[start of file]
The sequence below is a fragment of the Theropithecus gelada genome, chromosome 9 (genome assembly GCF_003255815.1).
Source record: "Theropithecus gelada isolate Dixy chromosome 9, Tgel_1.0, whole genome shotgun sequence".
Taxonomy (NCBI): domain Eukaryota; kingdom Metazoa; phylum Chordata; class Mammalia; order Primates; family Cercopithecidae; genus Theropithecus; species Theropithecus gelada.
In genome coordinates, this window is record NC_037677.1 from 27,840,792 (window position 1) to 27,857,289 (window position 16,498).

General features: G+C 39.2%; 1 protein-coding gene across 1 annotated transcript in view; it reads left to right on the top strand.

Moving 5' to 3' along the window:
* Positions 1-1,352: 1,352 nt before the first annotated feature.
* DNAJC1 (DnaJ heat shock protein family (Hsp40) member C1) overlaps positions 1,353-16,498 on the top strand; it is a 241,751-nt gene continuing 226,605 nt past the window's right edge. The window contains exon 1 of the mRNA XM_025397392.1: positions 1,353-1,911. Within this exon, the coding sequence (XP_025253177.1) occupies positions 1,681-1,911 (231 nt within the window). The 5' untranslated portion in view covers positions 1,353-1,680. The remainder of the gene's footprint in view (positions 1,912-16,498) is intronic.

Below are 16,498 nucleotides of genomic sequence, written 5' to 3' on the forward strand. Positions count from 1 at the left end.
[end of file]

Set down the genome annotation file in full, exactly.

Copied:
The sequence below is a fragment of the Theropithecus gelada genome, chromosome 9 (genome assembly GCF_003255815.1).
Source record: "Theropithecus gelada isolate Dixy chromosome 9, Tgel_1.0, whole genome shotgun sequence".
Taxonomy (NCBI): domain Eukaryota; kingdom Metazoa; phylum Chordata; class Mammalia; order Primates; family Cercopithecidae; genus Theropithecus; species Theropithecus gelada.
In genome coordinates, this window is record NC_037677.1 from 27,840,792 (window position 1) to 27,857,289 (window position 16,498).

General features: G+C 39.2%; 1 protein-coding gene across 1 annotated transcript in view; it reads left to right on the top strand.

Moving 5' to 3' along the window:
* Positions 1-1,352: 1,352 nt before the first annotated feature.
* DNAJC1 (DnaJ heat shock protein family (Hsp40) member C1) overlaps positions 1,353-16,498 on the top strand; it is a 241,751-nt gene continuing 226,605 nt past the window's right edge. The window contains exon 1 of the mRNA XM_025397392.1: positions 1,353-1,911. Within this exon, the coding sequence (XP_025253177.1) occupies positions 1,681-1,911 (231 nt within the window). The 5' untranslated portion in view covers positions 1,353-1,680. The remainder of the gene's footprint in view (positions 1,912-16,498) is intronic.

Below are 16,498 nucleotides of genomic sequence, written 5' to 3' on the forward strand. Positions count from 1 at the left end.